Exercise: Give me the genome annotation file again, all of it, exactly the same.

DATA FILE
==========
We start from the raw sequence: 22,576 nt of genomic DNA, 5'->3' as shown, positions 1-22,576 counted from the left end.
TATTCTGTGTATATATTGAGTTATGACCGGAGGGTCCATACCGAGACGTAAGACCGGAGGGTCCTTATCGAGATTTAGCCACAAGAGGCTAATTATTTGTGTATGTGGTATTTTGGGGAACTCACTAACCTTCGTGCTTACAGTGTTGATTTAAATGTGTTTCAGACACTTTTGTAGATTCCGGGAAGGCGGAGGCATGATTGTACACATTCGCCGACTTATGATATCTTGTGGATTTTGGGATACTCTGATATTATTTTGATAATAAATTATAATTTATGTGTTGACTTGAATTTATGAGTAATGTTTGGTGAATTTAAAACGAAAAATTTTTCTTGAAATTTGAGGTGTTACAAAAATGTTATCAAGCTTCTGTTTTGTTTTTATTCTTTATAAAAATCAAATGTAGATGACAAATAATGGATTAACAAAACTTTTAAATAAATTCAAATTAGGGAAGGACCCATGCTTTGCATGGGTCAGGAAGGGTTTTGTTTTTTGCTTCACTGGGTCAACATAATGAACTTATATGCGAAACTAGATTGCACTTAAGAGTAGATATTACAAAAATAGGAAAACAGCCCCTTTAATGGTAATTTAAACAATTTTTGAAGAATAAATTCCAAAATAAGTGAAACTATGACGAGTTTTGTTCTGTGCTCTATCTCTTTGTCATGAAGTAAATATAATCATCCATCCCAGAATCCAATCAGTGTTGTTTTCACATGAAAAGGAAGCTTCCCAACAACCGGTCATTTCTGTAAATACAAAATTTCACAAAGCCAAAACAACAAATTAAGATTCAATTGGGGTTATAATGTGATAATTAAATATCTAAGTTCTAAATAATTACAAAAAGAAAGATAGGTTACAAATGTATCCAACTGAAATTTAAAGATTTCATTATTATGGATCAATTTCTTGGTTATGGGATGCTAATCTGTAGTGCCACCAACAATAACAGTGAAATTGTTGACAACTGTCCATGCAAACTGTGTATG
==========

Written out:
We start from the raw sequence: 22,576 nt of genomic DNA, 5'->3' as shown, positions 1-22,576 counted from the left end.
TATTCTGTGTATATATTGAGTTATGACCGGAGGGTCCATACCGAGACGTAAGACCGGAGGGTCCTTATCGAGATTTAGCCACAAGAGGCTAATTATTTGTGTATGTGGTATTTTGGGGAACTCACTAACCTTCGTGCTTACAGTGTTGATTTAAATGTGTTTCAGACACTTTTGTAGATTCCGGGAAGGCGGAGGCATGATTGTACACATTCGCCGACTTATGATATCTTGTGGATTTTGGGATACTCTGATATTATTTTGATAATAAATTATAATTTATGTGTTGACTTGAATTTATGAGTAATGTTTGGTGAATTTAAAACGAAAAATTTTTCTTGAAATTTGAGGTGTTACAAAAATGTTATCAAGCTTCTGTTTTGTTTTTATTCTTTATAAAAATCAAATGTAGATGACAAATAATGGATTAACAAAACTTTTAAATAAATTCAAATTAGGGAAGGACCCATGCTTTGCATGGGTCAGGAAGGGTTTTGTTTTTTGCTTCACTGGGTCAACATAATGAACTTATATGCGAAACTAGATTGCACTTAAGAGTAGATATTACAAAAATAGGAAAACAGCCCCTTTAATGGTAATTTAAACAATTTTTGAAGAATAAATTCCAAAATAAGTGAAACTATGACGAGTTTTGTTCTGTGCTCTATCTCTTTGTCATGAAGTAAATATAATCATCCATCCCAGAATCCAATCAGTGTTGTTTTCACATGAAAAGGAAGCTTCCCAACAACCGGTCATTTCTGTAAATACAAAATTTCACAAAGCCAAAACAACAAATTAAGATTCAATTGGGGTTATAATGTGATAATTAAATATCTAAGTTCTAAATAATTACAAAAAGAAAGATAGGTTACAAATGTATCCAACTGAAATTTAAAGATTTCATTATTATGGATCAATTTCTTGGTTATGGGATGCTAATCTGTAGTGCCACCAACAATAACAGTGAAATTGTTGACAACTGTCCATGCAAACTGTGTATG